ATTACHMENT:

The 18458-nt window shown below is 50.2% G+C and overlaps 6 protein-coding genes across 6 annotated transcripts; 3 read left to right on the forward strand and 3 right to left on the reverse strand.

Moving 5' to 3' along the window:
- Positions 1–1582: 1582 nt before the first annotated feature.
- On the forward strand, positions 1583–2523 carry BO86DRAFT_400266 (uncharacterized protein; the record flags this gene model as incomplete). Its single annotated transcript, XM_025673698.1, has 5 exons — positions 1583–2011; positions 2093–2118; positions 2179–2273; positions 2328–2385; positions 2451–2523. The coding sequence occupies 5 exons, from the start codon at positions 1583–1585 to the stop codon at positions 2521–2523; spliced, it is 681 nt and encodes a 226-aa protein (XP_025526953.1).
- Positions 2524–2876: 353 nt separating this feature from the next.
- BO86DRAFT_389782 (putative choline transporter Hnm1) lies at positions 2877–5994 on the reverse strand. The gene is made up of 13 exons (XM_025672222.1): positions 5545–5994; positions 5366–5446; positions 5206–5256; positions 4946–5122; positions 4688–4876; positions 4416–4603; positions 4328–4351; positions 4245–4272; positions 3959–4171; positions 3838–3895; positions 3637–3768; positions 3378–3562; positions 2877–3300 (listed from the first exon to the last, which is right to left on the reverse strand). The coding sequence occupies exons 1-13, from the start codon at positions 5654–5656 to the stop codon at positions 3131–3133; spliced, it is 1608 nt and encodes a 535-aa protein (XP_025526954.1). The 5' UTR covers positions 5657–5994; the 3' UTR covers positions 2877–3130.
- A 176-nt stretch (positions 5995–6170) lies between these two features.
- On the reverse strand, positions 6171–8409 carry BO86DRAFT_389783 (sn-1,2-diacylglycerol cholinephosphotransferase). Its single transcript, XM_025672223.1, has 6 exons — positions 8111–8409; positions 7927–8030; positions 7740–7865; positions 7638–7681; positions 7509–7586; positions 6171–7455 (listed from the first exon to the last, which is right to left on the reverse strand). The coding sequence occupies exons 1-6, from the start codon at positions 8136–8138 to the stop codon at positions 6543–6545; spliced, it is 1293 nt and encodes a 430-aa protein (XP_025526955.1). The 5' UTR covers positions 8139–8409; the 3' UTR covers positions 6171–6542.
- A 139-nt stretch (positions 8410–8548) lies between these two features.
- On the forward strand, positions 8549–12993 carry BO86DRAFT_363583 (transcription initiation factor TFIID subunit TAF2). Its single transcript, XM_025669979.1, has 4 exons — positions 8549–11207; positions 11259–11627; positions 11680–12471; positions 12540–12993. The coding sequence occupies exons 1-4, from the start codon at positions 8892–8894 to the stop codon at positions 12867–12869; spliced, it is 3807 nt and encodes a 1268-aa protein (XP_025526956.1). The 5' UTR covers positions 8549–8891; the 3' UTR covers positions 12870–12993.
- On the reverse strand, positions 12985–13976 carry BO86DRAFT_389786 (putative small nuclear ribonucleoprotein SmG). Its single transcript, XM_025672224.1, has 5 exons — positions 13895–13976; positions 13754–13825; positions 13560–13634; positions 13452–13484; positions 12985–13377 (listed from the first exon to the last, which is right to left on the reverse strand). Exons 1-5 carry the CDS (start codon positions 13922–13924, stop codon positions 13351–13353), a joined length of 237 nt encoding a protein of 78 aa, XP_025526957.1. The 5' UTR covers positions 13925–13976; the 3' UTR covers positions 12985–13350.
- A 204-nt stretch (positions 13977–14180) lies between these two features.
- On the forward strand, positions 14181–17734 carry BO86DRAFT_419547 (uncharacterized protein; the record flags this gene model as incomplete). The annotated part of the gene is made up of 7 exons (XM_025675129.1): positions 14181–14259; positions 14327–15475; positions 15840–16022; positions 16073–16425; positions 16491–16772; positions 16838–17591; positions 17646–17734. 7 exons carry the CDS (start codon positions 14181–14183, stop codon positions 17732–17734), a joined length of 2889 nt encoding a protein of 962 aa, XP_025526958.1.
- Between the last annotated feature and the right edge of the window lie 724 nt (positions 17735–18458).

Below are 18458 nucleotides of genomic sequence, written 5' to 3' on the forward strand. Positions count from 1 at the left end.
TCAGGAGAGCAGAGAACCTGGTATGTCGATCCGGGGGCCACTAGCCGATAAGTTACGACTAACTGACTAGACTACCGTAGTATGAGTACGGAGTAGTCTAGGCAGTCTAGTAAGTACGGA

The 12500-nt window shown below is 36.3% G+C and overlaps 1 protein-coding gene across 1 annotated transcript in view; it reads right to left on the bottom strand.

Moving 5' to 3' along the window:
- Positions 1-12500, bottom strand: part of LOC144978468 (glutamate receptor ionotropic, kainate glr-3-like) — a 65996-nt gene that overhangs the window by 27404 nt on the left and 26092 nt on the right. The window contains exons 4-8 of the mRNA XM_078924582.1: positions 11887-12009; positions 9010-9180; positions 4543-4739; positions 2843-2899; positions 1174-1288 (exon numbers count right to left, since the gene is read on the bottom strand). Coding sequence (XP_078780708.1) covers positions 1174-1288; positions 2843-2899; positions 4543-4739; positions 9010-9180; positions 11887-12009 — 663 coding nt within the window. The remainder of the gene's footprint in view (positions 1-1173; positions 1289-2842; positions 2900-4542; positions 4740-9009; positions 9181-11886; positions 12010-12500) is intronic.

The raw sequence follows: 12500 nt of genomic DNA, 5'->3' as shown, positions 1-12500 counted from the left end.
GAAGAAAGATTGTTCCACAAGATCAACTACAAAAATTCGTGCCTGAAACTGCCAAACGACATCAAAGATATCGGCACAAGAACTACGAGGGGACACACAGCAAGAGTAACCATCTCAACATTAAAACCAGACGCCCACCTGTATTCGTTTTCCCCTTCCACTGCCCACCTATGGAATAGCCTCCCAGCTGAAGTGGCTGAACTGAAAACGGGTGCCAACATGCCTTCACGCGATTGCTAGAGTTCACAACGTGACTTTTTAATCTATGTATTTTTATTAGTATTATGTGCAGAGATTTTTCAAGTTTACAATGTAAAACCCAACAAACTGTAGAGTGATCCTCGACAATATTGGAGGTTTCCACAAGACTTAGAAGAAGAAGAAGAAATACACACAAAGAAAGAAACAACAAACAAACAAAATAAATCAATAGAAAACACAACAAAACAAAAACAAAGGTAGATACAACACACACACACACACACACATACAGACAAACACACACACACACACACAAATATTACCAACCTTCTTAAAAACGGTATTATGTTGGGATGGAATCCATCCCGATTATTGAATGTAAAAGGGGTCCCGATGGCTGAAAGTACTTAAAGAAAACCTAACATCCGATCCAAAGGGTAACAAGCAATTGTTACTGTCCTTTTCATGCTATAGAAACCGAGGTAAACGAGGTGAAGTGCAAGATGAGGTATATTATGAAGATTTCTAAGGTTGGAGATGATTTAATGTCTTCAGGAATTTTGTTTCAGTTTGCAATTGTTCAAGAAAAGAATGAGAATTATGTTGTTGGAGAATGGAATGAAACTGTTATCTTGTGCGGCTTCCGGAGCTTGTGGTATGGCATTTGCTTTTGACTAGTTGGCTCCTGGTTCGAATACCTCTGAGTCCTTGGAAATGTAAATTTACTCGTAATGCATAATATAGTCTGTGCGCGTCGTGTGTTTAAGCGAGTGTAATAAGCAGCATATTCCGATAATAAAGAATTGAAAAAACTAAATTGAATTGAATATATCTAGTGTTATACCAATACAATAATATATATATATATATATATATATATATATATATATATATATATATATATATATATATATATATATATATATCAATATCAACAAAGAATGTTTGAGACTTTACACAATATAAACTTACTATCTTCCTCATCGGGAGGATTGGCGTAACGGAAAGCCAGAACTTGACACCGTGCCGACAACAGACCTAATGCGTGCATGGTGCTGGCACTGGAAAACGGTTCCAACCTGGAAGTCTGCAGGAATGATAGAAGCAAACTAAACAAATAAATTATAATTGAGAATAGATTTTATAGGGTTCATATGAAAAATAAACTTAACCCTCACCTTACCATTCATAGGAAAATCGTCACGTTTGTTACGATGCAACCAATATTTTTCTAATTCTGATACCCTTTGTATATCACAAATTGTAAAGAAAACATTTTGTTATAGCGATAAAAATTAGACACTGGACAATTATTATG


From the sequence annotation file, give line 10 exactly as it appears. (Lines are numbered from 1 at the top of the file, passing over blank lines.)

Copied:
- On the forward strand, positions 8549–12993 carry BO86DRAFT_363583 (transcription initiation factor TFIID subunit TAF2). Its single transcript, XM_025669979.1, has 4 exons — positions 8549–11207; positions 11259–11627; positions 11680–12471; positions 12540–12993. The coding sequence occupies exons 1-4, from the start codon at positions 8892–8894 to the stop codon at positions 12867–12869; spliced, it is 3807 nt and encodes a 1268-aa protein (XP_025526956.1). The 5' UTR covers positions 8549–8891; the 3' UTR covers positions 12870–12993.